In the life of a bookworm, there s no greater feeling than finishing a chunker of a book and ending up enjoying it immensely It s also rare to encounter a tale that is so unconventional and new that is must be described as a revelation I am incredibly happy that I finally got around to reading Wizard of the Crow by Ng g wa Thiong o I was reminded of this book last fall when I attended a lecture of Ng g s son Since then I ve been dying to pick up his work To understand African literature, when you re coming from a Western point of view, it is important to keep the social and political context of the stories at hand in mind Personally, I was not very knowledgeable when it came to Kenya as a country and its government and people before jumping into this book However, having done some research now, I think it is absolutely quintessential to at least know the bare structure of Ng g s life and what he suffered through to become the writer he is today History, particularly African history, was the scene of ...


  4. says:

    While I enjoyed the first part of this satire of political unrest, economic hypocrisy and social upheaval, I was distracted by too much going on too many pages, characters, sub stories, and Three hundred pages in and it was all so much, that I couldn t stay with Kamiti as he morphed from graduate student, to unemployed man, then homeless beggar, and then Wizard of the Crow I wondered if a few pages could have been edited out, the narrative arc tightened, and the country well, which African country is it, for Africa is too big a continent to tackle in one novel, as the blurb on my hardcover copy suggests Admittedly, I m a fan of Wa Thiong o s I found his memoir, Dreams in a Time of War A Childhood Memoir, singular and stunning Yet while I m grateful that he is a feminist who in his fictional plot has reminded me to reread African women writers like Emecheta and Dangaremgba, and to try Indian women writers like Arun...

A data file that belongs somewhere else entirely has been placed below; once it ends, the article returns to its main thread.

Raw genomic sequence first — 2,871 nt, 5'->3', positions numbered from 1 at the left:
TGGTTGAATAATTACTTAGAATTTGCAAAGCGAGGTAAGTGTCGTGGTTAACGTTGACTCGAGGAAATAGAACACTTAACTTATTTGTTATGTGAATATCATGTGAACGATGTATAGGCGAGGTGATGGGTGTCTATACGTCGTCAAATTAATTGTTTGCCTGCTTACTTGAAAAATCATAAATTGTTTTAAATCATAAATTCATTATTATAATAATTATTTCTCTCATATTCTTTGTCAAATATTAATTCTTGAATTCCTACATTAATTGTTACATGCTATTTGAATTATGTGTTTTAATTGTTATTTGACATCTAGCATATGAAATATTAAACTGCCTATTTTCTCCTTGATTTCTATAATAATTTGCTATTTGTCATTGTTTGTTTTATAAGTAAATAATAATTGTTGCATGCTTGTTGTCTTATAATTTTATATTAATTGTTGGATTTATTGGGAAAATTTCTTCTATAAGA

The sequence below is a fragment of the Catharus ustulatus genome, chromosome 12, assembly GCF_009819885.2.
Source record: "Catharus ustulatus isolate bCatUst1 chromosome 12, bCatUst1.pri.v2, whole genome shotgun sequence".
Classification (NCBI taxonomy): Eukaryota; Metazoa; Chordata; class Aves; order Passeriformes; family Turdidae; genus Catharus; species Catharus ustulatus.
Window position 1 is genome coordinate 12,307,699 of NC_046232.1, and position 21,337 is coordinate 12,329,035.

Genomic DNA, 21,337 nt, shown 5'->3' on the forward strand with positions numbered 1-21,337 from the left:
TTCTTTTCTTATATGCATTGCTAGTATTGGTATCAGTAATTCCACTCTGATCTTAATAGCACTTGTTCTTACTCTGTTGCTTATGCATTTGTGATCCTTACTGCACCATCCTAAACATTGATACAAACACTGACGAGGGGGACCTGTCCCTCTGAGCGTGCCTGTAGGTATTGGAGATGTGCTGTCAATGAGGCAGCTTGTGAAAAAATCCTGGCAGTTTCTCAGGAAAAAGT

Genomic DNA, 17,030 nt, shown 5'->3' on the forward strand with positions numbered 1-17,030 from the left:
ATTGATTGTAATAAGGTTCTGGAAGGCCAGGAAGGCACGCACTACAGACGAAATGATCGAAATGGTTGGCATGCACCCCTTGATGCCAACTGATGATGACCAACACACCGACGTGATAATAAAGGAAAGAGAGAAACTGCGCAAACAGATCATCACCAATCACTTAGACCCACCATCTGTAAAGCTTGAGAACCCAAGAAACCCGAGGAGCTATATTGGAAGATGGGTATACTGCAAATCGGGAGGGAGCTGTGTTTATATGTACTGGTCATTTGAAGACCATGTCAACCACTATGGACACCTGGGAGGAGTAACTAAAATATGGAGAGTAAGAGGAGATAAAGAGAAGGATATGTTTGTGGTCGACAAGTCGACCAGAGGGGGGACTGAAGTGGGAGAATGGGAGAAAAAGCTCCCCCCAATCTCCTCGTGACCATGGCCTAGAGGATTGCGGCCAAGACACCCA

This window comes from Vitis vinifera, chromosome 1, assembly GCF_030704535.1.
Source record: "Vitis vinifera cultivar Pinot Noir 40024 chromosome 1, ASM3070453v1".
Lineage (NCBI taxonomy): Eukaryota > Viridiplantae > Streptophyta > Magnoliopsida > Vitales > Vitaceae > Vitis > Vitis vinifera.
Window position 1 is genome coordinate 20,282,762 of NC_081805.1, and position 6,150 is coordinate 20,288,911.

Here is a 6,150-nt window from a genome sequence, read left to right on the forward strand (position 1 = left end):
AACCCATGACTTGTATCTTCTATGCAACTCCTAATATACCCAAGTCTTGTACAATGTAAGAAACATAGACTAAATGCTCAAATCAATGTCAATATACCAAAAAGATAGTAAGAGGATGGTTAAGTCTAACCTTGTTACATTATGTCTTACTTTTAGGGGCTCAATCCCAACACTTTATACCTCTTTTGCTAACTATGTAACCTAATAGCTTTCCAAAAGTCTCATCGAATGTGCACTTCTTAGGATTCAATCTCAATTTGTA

5. says:

    If you love Dictator Novels you ll love this one.Also, there s just not that many long books I ve come across from the African Continent There s The City of God of course, but that s not really what we re talking about So of course you offer me an 800 page brick of a book from The Continent, sure, I m going to go after it And in a day and an age like this, if you reside in the USofA and you re curious about LeClair s call for a Rump Age novel, well, here you ll have a pretty good model to work from Because of course the problem is, How to write an over the top satire of Evil when Evil is already so over the top self satirizing given how RealPolitik concludes this novel however it s not all just a question of over the top Evil, but also of banal NeoEvil politics At any rate, to make a distinction, I find in my reading of BIG books there s a difference between the FAT and the simply long KittenSquisher Chunkster FAT is a lot of languagelanguagelanguage on a lot of pages Simply long etc of course is just a lot of page...


  6. says:

    Absolutely epic A 900pp sprawling monster of a book that takes on colonisation, corruption, superstition, greed, social cultural problems and everything people use to screw each other up, all without ever losing hope or sight of a better way Translated by the Kenyan author from his native language It features a hero who accidentally becomes a postcolonial witch doctor, and a heroine whose urban efforts to resist the Daniel Arap Moi ish dictator take a turn Lots of turns are taken, as the farcical but terrifying Ruler and his team of lackeys all of them professing endless loyalty while eyeing the throne go through surreal contortions of abuse of power It is not a summarisable book Highlights include the sequence where a man holds an army camp not at gunpoint but at shit point really need to read it to get that one the incapacitating attacks of white ache suffered by the ...


  7. says: